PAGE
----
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We can’t force Letby to attend court
Nor should we
The Mail quotes a father whose twin boys Letby tried to murder:
What gives her the right to refuse to come up from the cells or to tell the judge that she doesn’t intend to listen to his sentence? The law must change. The judge should be given the power to summon her into the dock to face myself, my wife and all the other victims who desperately want her to hear our victim impact statements.
The Telegraph infers from remarks by a “government source” that she could be forced to attend. The source said:
Lucy Letby should be in court to hear society’s condemnation of the enormity of her crimes, expressed by the judge. If that requires the use of lawful enforcement, so be it. If she continues to refuse, that will only strengthen our resolve to change the law as soon as we can.
That’s not quite the same as saying she could be forced to attend. If the government source happens to be the experienced criminal barrister who sits in the secretary of state’s office, he will know better than to second-guess, undermine or contradict the trial judge.
The Telegraph quotes Mr Justice Goss as saying: “The sentencing hearing will take place whether she is present or not. The court has no power to force her to attend. Therefore, there is nothing I can do about it.”
Of course, defendants should attend court to hear victim impact statements and the judge’s sentencing remarks. That may bring some comfort to victims and their families. But, as I wrote yesterday, there is no point in punishing non-attendance by imposing an additional prison sentence on a defendant who is going to receive a whole-life order.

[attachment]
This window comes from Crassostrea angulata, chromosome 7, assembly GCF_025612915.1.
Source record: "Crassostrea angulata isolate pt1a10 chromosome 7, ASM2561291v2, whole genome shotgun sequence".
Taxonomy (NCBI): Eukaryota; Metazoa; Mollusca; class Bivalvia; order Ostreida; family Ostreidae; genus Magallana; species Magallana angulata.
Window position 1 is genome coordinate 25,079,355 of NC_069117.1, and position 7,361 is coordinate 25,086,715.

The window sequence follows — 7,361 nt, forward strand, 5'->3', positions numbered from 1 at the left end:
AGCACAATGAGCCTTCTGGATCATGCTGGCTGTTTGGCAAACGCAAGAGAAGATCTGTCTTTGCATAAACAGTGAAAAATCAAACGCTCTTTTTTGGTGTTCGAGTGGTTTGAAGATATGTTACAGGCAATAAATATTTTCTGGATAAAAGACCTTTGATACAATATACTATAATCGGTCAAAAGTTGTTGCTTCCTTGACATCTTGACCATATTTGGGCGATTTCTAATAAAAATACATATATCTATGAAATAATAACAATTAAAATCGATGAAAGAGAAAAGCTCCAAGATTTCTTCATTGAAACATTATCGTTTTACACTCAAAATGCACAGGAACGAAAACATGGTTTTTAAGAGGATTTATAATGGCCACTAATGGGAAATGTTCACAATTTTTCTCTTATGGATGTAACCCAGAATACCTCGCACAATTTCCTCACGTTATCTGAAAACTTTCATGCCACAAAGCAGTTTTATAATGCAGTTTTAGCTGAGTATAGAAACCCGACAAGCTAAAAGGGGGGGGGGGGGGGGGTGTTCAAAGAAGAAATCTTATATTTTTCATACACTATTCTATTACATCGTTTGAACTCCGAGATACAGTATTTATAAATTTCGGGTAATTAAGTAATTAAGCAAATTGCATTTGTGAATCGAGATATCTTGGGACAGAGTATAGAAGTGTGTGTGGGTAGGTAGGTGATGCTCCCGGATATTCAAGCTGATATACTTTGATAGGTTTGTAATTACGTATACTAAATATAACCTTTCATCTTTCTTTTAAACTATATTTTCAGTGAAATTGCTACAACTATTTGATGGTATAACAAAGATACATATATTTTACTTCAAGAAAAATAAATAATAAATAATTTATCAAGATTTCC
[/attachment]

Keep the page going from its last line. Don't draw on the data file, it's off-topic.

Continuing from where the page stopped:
Sir Robert Buckland, the former justice secretary, has spoken about the practical difficulties of bringing unwilling defendants into court. The Secret Barrister wrote about this in April. I wrote about it in February. But the government is pressing ahead with legislation.
I come back to my original question: why do some newspapers think this is the most important aspect of the story?
Is it because two days have passed since the jury completed their task and Letby’s conviction for murdering seven babies and attempting to murder six others is less important than her unwillingness to accept the enormity of her crimes?
Is it because some believe that one more day in court will make more of an impact on her than 10 months in the dock? Do they think she will otherwise never find out what her victims’ families and the judge say today?
Or is it because we project our own feelings on someone who behaves in such an unnatural way, imagining she will suffer more from a day in court than a life in prison?
Her choice not to attend today is the last decision she will ever make about where she spends her time. In the years to come, perhaps she will learn to regret it.
Update 1530: the judge’s sentencing remarks have now been published. Some passages were not broadcast to avoid identifying the victims’ families. In this version, victims’ names have been replaced by letters of the alphabet.
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